Strategies for Addressing Thorny ALM Issues

When looking to correct issues regarding ALM or CM, don't just look for quick fixes to stop the bleeding; look for solutions that allow you to grow, and to improve processes across the board. Short, iterative approaches are often a great starting point for seemingly never-ending projects.

If you’ve worked in software development and/or quality management (QM) for many years, you’ve probably found yourself in all kinds of thorny situations when it comes to managing the software development lifecycle. In my twenty-six years in this profession, I sure have, and I have the bruises to prove it. Missed deadlines, buggy releases, upset customers, and cranky bosses drilling me on why I didn’t foresee and proactively plan for these issues. Taking from those lessons learned, this article addresses a few of the challenges that you may face when implementing application lifecycle management (ALM) strategies.

Managing Software Development and QM Complexity

We all know that software development and QM is complex, has many variables, and is not an exact science. It takes planning and oversight to reduce the risk of things going wrong. Over the years, I’ve identified ways to mitigate many prickly issues.  I start with good engineering practices, measure what I can, and make adjustments things go astray. Unfortunately, some developers have a much more reckless approach.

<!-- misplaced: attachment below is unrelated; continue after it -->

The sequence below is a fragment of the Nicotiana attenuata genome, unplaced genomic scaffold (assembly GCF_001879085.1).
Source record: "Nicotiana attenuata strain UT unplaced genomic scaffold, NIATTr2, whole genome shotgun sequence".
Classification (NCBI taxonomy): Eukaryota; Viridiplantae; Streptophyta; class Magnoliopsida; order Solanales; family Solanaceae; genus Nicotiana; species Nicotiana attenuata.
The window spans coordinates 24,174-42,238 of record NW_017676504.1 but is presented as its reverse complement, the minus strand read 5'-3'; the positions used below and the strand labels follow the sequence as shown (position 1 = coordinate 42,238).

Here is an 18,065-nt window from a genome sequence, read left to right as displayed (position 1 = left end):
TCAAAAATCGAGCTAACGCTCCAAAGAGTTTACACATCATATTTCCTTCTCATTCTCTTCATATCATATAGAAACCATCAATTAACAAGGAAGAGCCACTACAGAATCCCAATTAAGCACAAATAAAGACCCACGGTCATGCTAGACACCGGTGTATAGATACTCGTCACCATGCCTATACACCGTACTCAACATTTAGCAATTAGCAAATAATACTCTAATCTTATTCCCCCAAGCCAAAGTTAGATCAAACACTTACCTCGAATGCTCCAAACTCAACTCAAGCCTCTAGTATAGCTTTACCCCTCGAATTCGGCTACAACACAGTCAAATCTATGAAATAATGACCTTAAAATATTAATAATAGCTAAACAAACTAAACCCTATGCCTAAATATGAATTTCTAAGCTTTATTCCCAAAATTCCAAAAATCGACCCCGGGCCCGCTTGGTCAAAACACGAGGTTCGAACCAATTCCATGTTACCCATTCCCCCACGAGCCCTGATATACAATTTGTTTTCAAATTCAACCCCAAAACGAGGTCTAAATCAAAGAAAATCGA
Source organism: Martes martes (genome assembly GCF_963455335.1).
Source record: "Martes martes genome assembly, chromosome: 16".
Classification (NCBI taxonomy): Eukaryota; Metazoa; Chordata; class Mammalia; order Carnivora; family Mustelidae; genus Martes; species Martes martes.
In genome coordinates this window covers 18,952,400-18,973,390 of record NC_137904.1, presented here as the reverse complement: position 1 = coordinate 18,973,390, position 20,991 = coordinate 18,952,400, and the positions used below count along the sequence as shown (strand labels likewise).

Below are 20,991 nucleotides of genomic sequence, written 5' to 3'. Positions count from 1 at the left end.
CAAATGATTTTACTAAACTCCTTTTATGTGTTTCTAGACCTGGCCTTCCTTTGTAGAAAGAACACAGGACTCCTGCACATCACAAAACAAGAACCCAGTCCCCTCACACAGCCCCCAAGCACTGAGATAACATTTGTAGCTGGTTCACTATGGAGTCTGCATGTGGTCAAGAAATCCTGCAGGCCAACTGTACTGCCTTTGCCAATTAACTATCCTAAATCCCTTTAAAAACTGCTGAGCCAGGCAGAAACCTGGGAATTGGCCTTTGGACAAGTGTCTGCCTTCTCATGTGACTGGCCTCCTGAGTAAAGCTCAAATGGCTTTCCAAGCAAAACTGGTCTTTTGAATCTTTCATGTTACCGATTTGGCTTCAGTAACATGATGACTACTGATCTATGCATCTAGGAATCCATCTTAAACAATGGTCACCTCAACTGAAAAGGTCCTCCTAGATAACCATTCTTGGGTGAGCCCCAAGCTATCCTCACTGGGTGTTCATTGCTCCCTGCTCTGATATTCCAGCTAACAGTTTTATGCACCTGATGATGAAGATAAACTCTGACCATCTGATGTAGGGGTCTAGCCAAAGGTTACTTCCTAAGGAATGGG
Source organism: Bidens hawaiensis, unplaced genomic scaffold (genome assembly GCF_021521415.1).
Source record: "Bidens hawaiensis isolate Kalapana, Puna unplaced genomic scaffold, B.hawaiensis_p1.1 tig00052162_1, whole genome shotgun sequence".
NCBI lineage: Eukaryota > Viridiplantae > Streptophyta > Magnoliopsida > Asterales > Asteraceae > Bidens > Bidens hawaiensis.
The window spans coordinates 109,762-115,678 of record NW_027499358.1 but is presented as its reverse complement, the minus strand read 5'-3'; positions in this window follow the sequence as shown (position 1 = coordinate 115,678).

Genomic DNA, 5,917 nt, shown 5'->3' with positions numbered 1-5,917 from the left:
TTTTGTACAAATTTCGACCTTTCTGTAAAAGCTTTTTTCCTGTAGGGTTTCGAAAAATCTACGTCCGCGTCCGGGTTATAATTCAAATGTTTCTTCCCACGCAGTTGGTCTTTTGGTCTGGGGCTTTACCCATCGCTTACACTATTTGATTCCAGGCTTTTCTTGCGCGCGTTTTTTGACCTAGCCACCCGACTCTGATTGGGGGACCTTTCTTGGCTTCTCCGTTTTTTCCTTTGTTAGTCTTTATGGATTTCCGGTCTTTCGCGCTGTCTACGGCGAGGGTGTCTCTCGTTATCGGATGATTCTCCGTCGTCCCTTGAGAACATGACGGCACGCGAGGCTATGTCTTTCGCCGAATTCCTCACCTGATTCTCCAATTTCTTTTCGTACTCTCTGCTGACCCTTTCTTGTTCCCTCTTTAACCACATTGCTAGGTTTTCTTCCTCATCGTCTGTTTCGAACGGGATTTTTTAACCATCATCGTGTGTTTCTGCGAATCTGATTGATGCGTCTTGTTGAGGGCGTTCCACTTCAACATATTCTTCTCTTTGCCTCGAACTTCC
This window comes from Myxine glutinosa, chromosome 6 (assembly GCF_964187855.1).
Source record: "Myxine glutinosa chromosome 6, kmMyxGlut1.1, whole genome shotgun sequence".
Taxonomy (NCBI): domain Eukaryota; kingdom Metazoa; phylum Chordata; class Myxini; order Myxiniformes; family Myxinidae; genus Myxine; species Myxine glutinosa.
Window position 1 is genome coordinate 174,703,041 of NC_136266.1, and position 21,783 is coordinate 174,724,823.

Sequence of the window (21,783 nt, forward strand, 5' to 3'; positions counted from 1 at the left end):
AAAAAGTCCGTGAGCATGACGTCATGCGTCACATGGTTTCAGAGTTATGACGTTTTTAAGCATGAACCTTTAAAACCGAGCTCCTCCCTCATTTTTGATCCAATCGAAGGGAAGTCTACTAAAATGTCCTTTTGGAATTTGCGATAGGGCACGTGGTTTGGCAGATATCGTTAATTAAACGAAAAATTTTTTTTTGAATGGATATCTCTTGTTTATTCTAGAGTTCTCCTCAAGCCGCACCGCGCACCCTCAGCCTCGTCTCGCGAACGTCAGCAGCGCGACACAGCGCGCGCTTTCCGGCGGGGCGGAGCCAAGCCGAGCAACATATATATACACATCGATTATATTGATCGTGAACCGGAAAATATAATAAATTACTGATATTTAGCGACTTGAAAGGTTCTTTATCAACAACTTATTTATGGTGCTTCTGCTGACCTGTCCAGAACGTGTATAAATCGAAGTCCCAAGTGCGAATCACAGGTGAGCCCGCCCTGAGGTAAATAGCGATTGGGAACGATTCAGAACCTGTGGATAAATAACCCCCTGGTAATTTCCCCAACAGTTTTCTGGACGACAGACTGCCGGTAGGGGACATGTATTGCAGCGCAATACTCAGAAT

Running Behind Schedule

It is very common for projects to fall behind schedule–almost from the initial phase. The inability of the team to come up with realistic estimates may be a reason for this. To address this issue, you should first find out who is estimating the work, the project manager or programmers. You should be concerned If the project manager is doing the work estimation. Always allow the programmers to estimate their work because they’re more attuned to the essential duties required to complete each programming task.

OK, so your programmers are estimating, and they’re still running behind. At this point, we need to dig a little deeper. Are the requirements properly defined, and did the programmers take the time to draft a design when estimating? If not, they’re probably under-estimating because they did not decompose the requirement into low-level design tasks needed to fulfill the requirement. By getting into the weeds of the design, you can really start to estimate better.